Texas Sen. Ted Cruz is asking the Federal Reserve for a government lending program that will provide emergency aid to small and mid-sized U.S. oil companies, which are struggling after oil prices plunged earlier this week.
In a letter addressed to Treasury Secretary Steven Mnuchin and Federal Reserve Chairman Jerome Powell, Cruz noted the need for “urgent action,” in the form of increased access to capital, to bail out small-and medium-sized businesses tied to the oil and gas industry.
On Monday, an unprecedented drop in crude oil prices left many Texas oil companies reeling. One barrel of West Texas Intermediate crude cost in the $60 range at the start of the year. It dropped into the negatives for the first time in history on Monday. Texas is the nation’s top oil-producing state, leading to many fears that existing economic woes from the shutdown will worsen. Already, unemployment claims in the state are at record highs.
The federal stimulus bill, known as the CARES Act, previously directed the Federal Reserve to provide relief to small and mid-sized businesses. But Cruz said the existing programs are not “sufficiently structured” to support oil companies, as they place restrictions on the size of possible loans depending on the size of a business’s pre-existing debt.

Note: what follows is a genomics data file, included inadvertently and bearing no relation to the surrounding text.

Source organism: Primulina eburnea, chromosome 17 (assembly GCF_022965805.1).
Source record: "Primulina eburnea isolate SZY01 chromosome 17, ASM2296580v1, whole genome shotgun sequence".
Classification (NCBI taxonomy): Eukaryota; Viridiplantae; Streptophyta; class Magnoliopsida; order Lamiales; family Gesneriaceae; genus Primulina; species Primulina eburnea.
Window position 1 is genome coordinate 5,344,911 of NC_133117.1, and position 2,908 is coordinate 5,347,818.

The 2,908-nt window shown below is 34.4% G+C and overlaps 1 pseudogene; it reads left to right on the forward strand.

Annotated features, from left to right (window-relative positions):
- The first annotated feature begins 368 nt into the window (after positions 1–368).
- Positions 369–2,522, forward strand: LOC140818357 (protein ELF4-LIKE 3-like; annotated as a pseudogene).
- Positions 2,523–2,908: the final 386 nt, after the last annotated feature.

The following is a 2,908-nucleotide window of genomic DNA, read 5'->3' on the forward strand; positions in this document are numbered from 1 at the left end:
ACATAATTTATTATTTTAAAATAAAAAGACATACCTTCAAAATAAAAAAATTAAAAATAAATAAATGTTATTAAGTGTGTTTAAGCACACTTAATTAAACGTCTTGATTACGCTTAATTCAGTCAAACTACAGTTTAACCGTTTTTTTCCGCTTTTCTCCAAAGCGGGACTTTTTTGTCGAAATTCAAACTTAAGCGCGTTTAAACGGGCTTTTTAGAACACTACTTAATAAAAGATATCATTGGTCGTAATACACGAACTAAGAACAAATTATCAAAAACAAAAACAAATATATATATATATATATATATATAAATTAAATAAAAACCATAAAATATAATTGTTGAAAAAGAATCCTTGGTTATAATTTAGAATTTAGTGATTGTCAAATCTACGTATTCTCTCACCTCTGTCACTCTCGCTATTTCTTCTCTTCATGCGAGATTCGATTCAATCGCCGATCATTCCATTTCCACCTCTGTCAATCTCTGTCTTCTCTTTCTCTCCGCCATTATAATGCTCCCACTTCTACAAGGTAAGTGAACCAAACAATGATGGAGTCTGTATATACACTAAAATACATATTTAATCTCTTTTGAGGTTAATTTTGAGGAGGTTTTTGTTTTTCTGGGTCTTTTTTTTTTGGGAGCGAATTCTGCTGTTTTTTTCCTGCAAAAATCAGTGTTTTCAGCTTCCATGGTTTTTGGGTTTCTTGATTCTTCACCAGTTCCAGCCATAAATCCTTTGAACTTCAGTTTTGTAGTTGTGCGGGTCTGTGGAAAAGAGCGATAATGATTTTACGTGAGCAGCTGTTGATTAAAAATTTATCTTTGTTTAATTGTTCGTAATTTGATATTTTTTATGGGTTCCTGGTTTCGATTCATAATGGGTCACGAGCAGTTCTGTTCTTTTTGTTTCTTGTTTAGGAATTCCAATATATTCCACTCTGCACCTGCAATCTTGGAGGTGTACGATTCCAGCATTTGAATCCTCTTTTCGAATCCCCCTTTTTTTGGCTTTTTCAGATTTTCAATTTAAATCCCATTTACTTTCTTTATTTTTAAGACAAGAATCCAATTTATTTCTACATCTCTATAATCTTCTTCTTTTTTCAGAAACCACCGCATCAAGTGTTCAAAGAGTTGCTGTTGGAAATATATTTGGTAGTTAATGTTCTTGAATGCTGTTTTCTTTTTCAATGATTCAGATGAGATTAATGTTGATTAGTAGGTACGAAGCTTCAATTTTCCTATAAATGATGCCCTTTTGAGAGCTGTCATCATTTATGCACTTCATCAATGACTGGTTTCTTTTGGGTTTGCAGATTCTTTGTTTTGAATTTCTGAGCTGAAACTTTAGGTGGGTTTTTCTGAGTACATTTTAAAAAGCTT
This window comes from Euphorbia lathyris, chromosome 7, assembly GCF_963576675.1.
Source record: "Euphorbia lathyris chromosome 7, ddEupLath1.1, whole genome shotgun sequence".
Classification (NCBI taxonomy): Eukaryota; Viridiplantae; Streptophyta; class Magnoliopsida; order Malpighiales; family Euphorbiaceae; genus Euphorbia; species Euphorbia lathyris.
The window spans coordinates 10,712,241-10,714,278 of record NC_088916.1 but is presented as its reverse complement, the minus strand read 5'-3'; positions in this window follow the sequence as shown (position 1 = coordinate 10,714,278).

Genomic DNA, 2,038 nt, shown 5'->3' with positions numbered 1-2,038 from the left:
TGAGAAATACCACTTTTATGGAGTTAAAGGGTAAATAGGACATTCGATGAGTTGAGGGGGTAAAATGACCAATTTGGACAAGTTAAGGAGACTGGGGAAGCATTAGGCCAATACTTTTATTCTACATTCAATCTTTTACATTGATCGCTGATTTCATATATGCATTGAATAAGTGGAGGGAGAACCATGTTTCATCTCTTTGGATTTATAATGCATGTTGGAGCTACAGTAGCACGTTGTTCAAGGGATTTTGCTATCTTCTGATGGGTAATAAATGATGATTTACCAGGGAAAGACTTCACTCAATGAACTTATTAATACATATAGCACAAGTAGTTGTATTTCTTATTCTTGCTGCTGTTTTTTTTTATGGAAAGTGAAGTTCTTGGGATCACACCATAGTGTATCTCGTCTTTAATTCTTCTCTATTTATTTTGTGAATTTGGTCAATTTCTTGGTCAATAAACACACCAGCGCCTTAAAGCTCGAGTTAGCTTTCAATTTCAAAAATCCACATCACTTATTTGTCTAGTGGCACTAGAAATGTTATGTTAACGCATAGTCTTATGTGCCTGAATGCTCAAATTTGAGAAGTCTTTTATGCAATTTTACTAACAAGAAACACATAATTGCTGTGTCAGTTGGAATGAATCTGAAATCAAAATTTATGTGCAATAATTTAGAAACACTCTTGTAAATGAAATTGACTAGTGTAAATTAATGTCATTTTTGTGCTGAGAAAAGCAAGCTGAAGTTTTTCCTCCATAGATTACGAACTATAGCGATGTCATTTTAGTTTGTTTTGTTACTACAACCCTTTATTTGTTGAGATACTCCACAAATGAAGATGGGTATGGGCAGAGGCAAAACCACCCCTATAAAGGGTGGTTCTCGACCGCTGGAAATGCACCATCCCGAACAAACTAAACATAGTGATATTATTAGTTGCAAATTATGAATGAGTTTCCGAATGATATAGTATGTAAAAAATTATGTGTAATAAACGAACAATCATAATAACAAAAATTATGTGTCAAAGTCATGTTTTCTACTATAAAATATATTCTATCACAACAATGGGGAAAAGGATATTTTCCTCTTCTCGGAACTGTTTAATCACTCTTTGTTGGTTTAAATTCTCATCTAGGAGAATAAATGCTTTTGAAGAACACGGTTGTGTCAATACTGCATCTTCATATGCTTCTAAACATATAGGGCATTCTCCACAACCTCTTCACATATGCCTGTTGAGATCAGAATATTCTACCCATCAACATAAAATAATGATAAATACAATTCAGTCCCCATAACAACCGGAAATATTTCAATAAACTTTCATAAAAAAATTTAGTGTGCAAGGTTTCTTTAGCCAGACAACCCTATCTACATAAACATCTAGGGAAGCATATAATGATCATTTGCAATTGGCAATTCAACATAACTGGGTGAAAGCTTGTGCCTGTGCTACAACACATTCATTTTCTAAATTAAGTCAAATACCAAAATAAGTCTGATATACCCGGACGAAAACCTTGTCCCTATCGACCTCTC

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“To survive, the oil and gas industry needs to be able to access short-term liquidity,” Cruz said in the letter. “Allowing the current government-created crises to dry up all liquidity will cripple our country’s domestic exploration and oil refining capabilities.”
According to Bloomberg News, Mnuchin had previously said he is considering a lending facility for oil companies, though they would still have to meet certain requirements. — Raga Justin